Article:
Philly Teens Need to Be Included in Our Public Spaces

The city needs to help empower teens to reimagine their public spaces, to give them a sense of belonging and ownership.

skating skateboarding paine's park philly teens public space

Give Philly teens more public space, like Paine’s Park. / Photograph by M. Edlow for Visit Philadelphia

This past April, the Fashion District mall imposed a 2 p.m. curfew on “unaccompanied minors.” A South Philly carnival banned minors just after that. Walk around Center City, and you’ll see posters in storefronts to the same effect: Liberty Place sets its “curfew” at 1 p.m., while a nearby Chestnut Street shop’s sign simply says, “No school kids allowed without parents.”

An overall sense of wariness toward young people in this city, combined with a lack of investment in our public spaces — as the Inquirer recently noted, Philly spends $73 per capita on parks and rec, vs. the national average of $98 — means there aren’t a lot of places for teenagers to just safely exist in Philadelphia. This needs to change. “We have an opportunity to really hug them instead of pushing this generation away,” says Tyrique Glasgow, who runs the Young Chances Foundation, which works with residents impacted by gun violence. “Not having the ­support — not from elected officials, not from your family, not from your community or the media — is something they have to deal with every day.” The answer, he says, is asking, “How we can address this in a collective way?”

In the Fashion District, for example, Glasgow says he’s tried to reach out to officials to “bridge that gap” with positive relationships via employment opportunities. “Those teenagers being targeted are their number one buyers,” he says. “So why not implement a program that allows those individuals to work where they’re hanging out? Why shut the door at two o’clock on them when every door needs to be opened up to allow them to come in and to flourish, to be the citizens that we want them to be?”

philly teens public spaces curfew

Two signs on Chestnut Street businesses that put limits on minors / Photographs by Laura Swartz

It’s an idea similar to one Rebecca Fabiano suggests. She’s the executive director of Fab Youth Philly, an organization that works with teens to train (and pay) them to be play captains in the Playstreets programs, mini-library stewards, lifeguards and more. What if, she says, the city helped with leases for headquarters and hangouts for some youth-serving organizations like hers? (And yes, they could be in places where kids gather.) “If they gave us a lease for five years for free,” Fabiano says, “we could do something really interesting. We’d be collaborating.”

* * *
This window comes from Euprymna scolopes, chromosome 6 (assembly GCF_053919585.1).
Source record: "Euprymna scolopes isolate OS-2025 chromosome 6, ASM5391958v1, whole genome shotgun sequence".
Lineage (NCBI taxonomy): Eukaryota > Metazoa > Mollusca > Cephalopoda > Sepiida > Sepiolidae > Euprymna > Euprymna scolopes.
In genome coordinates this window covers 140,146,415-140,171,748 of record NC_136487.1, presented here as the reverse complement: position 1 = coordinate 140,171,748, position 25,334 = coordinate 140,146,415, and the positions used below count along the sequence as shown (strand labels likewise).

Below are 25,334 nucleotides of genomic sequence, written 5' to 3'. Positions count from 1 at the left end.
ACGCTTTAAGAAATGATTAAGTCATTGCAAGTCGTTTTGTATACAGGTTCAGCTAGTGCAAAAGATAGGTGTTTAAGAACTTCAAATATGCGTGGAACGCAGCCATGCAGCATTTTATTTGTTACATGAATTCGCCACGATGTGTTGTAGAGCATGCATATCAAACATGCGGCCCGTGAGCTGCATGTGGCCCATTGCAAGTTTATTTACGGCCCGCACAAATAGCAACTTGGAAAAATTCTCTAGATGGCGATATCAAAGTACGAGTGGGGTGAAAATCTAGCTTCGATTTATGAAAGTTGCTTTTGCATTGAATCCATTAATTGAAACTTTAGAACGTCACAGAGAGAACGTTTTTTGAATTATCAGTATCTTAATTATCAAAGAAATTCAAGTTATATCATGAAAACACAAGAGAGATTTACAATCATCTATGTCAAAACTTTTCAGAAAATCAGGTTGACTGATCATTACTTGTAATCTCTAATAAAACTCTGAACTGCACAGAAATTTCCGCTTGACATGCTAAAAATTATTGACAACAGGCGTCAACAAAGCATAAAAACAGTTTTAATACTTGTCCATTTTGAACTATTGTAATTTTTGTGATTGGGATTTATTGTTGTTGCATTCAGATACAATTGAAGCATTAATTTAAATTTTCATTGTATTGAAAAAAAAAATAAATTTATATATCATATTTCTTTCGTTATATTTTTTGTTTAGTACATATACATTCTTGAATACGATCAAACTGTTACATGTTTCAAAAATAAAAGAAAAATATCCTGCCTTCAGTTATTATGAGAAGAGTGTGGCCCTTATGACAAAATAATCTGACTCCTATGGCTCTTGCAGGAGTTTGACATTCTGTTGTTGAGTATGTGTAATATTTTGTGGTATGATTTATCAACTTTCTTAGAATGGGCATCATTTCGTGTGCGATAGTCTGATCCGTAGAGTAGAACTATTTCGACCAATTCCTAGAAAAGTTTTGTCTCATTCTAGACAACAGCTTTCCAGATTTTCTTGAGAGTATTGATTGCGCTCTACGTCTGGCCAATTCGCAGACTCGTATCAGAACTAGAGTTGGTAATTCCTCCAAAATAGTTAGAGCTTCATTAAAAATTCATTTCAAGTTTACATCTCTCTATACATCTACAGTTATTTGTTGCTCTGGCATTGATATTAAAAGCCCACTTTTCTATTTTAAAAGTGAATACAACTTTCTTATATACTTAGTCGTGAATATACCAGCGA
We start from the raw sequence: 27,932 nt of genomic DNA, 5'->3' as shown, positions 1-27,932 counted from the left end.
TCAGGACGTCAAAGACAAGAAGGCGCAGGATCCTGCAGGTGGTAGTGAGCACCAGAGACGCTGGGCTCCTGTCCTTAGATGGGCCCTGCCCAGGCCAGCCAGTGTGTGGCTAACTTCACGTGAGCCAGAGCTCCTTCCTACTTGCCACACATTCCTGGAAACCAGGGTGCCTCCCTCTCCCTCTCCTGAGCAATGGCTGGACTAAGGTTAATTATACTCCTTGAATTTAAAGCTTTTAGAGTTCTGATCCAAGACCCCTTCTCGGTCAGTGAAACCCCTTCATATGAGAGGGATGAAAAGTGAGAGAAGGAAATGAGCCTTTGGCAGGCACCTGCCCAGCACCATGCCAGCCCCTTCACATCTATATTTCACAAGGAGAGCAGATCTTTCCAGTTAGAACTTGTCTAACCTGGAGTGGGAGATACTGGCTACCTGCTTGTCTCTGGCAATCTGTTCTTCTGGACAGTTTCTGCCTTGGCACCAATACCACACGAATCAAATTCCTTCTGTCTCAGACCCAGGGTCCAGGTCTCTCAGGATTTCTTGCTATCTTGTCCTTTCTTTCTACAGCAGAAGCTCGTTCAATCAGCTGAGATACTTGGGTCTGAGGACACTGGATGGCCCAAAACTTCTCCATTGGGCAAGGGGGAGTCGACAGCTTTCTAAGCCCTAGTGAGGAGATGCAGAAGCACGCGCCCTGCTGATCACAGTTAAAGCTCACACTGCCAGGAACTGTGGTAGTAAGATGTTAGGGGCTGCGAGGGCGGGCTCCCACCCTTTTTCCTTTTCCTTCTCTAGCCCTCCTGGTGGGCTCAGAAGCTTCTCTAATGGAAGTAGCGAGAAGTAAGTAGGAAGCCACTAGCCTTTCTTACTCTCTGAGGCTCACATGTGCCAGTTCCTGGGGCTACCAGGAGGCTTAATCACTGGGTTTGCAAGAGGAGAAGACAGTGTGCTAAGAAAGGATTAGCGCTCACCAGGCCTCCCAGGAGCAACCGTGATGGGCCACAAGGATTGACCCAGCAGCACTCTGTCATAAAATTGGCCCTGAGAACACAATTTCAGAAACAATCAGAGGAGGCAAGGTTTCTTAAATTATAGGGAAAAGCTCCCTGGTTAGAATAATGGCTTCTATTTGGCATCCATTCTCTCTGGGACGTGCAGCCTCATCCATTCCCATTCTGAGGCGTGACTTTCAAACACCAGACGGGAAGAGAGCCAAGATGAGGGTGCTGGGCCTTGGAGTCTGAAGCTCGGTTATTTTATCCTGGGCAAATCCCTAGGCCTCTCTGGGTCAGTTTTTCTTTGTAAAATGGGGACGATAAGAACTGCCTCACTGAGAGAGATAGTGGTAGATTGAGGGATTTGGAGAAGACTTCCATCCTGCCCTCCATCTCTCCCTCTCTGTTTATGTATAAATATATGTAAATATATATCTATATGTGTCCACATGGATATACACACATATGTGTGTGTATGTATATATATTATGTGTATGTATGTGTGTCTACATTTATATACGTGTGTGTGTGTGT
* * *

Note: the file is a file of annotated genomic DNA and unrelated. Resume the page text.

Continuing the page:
Meantime, we already have one model for a city teen hang space in the Field Teen Center at the Parkway Central Library. It’s open five days a week, with weekly programming, internet access, an LGBTQ support group, games — they even held a prom this year. Expanding its hours — something all libraries have struggled with since 2020’s budget cuts — and adding more outposts would be a welcome next step. And the city’s Rebuild initiative is working toward creating more appealing parks and rec centers, but now, nearly six years in, that progress has slowed, and plans have been scaled back, ostensibly due to pandemic-related issues. Our next mayor will need to prioritize rather than cut these projects.

Of course, the funding is only part of the puzzle: The city also needs to help empower teens to reimagine their public spaces, to give them a sense of belonging and ownership. Fabiano wants to create a “youth friendliness assessment” — a youth-led audit “to help teens educate folks” about where and how we can do better. Boston’s Youth Lead the Change program goes even further, giving young people from 12 to 25 power over $1 million of the city’s capital budget; the kids vote, and the top three winners are set in motion. Projects in progress now include a youth wi-fi lounge in City Hall, a media center, and a performing and visual arts studio. One initiative simply created more reading spaces in parks.

In Boulder, Colorado, middle-school students researched urban design and presented park plans to city planners as part of that city’s Growing Up Boulder initiative, which aims to create a more youth-friendly city. Today, the park has more seating, a playground, a basketball court, slacklining and a skate park. Skate parks in New Orleans and Brooklyn were also the result of youth-led initiatives. It’s as simple as this: Young people wanted a place to hang out, and their cities listened to and worked with them. And in each case, crucially, the teens were seen as rightful, deserving and inspiring stakeholders in their cities’ futures.

>> Click here for 17 Big Ideas to Make Philly a Kid-Friendly City

Published as “Give Our Big Kids a Place to Be” in the July 2023 issue of Philadelphia magazine.